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ASU's Fall 2020 graduates urged to write the charter of their own futures

December 14, 2020

Virtual commencement features augmented reality app and images of graduates tossing their caps in their backyards and living rooms, along with other traditional elements

Even in the midst of a pandemic, Arizona State University’s fall 2020 graduates were encouraged to be happy about their achievements and were assured that they are ready for the future.

“I take great pride in the talent our students have demonstrated and the compassion our students have brought to the table,” ASU President Michael M. Crow said during the commencement video Monday morning. “I’ve seen tremendous creativity.

“We’ve had student groups build mobile distributed PPE manufacturing systems. We’ve seen huge student engagement in our missions off Earth. And we’ve seen huge development at the university in sustainable systems and sustainable technologies.”

MORE: Learn more about top-performing fall 2020 grads

The half-hour recording took the place of the commencement ceremony that is typically held on campus but was canceled due to the COVID-19 pandemic. 

The video included images of graduates tossing their caps in their backyards and living rooms, along with other traditional elements: “Pomp and Circumstance,” guest speakers, the balloon drop and a flashback to the Class of 2020’s Sun Devil Welcome freshman rally in August 2016.

ASU is graduating 9,300 students this semester, including about 4,500 ASU Online graduates. 

Besides the YouTube video, ASU also is providing an augmented reality commencement experience. Through a smartphone app, members of the Sun Devil community can bring the ceremony into their own homes, watching as the ceremonial mace is placed in front of them and speeches are presented in their living room. The ASU commencement app was created by students in ASU's Meteor Studio in coordination with the XR at ASU initiative.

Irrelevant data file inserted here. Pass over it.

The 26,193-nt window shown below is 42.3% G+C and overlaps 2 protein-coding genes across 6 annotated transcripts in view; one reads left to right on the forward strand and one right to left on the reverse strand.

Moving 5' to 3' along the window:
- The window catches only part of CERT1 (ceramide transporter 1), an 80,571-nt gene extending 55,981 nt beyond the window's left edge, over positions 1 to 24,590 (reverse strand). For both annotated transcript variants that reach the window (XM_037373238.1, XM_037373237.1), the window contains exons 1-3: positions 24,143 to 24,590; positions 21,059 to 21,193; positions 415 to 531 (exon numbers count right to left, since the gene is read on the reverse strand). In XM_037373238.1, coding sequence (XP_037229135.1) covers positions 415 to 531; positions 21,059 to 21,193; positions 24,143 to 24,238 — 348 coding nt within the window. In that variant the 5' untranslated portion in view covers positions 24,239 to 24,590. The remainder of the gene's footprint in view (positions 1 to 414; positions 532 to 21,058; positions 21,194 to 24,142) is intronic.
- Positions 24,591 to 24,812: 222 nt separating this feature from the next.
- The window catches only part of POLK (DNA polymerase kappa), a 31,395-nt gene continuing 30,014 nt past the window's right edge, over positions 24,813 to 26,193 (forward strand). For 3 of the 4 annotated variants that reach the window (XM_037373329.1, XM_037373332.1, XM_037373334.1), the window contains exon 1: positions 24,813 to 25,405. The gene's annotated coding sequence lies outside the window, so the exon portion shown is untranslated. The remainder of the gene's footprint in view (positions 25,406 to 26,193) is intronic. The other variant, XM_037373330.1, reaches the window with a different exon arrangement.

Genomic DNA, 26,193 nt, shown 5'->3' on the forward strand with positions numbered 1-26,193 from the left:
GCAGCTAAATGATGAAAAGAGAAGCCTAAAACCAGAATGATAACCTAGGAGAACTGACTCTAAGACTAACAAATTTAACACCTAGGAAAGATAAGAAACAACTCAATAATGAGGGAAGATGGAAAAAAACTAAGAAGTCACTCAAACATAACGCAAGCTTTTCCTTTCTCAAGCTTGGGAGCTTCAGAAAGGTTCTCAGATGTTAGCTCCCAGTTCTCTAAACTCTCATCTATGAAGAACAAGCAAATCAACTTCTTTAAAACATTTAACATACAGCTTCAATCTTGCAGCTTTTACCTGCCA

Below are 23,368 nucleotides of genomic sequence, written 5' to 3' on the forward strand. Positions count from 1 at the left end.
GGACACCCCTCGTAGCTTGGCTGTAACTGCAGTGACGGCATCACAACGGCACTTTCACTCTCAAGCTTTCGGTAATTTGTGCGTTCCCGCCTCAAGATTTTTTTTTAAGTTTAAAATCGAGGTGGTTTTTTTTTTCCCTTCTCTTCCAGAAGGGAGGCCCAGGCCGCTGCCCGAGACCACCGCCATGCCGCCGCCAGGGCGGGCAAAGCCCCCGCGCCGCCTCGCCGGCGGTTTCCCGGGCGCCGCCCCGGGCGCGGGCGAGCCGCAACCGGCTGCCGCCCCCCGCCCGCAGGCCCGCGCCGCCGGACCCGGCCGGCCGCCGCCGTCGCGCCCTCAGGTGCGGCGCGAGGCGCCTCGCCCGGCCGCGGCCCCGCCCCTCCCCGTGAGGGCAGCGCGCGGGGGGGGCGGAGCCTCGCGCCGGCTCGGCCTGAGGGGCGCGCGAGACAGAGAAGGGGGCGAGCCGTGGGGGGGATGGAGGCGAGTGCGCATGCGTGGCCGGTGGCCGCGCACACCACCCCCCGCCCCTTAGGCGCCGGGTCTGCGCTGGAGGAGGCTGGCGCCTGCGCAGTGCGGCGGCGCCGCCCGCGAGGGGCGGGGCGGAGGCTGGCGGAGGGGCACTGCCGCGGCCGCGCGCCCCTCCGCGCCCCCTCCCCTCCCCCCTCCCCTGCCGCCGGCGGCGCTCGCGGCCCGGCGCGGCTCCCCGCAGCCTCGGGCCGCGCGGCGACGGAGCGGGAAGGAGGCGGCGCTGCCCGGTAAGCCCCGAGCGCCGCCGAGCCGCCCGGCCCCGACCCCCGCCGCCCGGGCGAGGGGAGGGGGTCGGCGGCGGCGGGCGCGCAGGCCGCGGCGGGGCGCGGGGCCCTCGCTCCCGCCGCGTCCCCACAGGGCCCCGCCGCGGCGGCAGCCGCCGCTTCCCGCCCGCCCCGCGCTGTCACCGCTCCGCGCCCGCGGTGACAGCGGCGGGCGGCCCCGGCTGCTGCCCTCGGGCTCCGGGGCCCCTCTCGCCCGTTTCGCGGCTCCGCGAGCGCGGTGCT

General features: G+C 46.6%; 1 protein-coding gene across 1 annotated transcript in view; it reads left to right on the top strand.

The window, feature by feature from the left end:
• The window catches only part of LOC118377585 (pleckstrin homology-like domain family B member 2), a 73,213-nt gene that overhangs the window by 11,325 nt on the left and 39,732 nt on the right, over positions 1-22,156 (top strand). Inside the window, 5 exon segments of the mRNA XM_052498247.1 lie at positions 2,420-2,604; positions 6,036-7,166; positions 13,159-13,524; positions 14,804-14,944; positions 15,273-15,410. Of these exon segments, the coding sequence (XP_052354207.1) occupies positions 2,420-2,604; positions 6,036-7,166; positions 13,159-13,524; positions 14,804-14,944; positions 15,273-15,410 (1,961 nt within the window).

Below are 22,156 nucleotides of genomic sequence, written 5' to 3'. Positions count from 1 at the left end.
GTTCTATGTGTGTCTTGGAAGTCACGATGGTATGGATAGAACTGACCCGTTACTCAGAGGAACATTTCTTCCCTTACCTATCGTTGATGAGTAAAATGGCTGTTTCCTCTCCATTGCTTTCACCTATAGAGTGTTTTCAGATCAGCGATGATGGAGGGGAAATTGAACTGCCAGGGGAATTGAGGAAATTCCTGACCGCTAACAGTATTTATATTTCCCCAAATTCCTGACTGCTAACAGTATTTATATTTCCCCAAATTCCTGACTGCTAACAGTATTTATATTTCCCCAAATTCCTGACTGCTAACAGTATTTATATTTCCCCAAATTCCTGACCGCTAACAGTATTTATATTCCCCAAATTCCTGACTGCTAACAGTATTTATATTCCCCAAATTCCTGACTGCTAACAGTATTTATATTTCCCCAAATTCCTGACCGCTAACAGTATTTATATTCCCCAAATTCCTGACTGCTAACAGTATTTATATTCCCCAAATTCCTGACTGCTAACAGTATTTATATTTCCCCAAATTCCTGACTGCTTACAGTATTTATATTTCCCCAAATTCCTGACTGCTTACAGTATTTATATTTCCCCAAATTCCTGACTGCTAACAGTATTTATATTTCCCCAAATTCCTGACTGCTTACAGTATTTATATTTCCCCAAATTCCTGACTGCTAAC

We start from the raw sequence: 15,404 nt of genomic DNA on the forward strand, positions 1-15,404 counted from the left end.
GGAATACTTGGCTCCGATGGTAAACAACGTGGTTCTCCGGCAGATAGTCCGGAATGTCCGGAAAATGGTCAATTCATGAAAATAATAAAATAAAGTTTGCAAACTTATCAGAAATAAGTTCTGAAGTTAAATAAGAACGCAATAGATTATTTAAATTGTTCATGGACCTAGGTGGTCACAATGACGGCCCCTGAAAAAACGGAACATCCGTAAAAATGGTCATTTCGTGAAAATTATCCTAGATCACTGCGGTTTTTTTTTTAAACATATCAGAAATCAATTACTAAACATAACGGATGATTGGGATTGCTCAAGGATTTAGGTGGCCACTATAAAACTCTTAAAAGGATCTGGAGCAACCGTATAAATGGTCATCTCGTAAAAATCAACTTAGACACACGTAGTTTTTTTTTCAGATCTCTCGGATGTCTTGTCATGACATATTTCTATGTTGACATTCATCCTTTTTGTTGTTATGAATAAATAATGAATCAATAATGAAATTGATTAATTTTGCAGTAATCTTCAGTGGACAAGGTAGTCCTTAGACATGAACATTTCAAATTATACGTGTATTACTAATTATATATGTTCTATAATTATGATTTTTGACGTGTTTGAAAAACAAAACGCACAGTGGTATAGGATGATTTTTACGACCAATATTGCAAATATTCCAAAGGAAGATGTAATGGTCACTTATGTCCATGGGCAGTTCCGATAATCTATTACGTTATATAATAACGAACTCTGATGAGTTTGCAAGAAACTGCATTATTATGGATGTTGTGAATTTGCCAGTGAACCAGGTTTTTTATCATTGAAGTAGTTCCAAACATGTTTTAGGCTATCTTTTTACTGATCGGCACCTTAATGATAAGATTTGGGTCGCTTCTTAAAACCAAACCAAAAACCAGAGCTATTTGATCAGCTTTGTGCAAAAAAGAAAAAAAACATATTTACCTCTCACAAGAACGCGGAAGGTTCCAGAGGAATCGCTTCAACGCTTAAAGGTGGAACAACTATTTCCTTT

MORE: Learn more about the student-created AR app

The Thunderbird School of Global Management at ASU also featured a technology-enhanced ceremony. The online event took place within an immersive virtual reality rendering of Thunderbird’s new global headquarters, opening in August 2021. The commencement speaker appeared as a holographic projection within the virtual building, which mirrors the real headquarters under construction now at ASU’s Downtown Phoenix campus. That event can be viewed by anyone with access to a virtual reality headset or seen on YouTube. 

In addition to the virtual commencement, colleges and schools also hosted virtual convocations on Monday morning. Those smaller ceremonies featured a special moment for each graduate with their name, photo, degree and a comment from them about their future.

In addition, the fall 2020 graduates can attend the May 2021 or December 2021 in-person commencement ceremonies if they wish.

Larry Penley, chair of the Arizona Board of Regents, told the graduates that with a degree, they will be better citizens and earn higher wages.

“Yes, a college degree is valuable even now in the face of a recession and this economy,” he said. “This is a new economy driven by a demand for higher skills, more capability than we’ve seen in the past and more thinking skills.

“Your degree has prepared you for an economy based on those skills.”

Crow reminded the graduates of ASU’s charter and its commitment to inclusion and community responsibility.

“I’m hopeful as you move forward that you take these lessons you have learned in the middle of the pandemic and be introspective about yourself,” he said.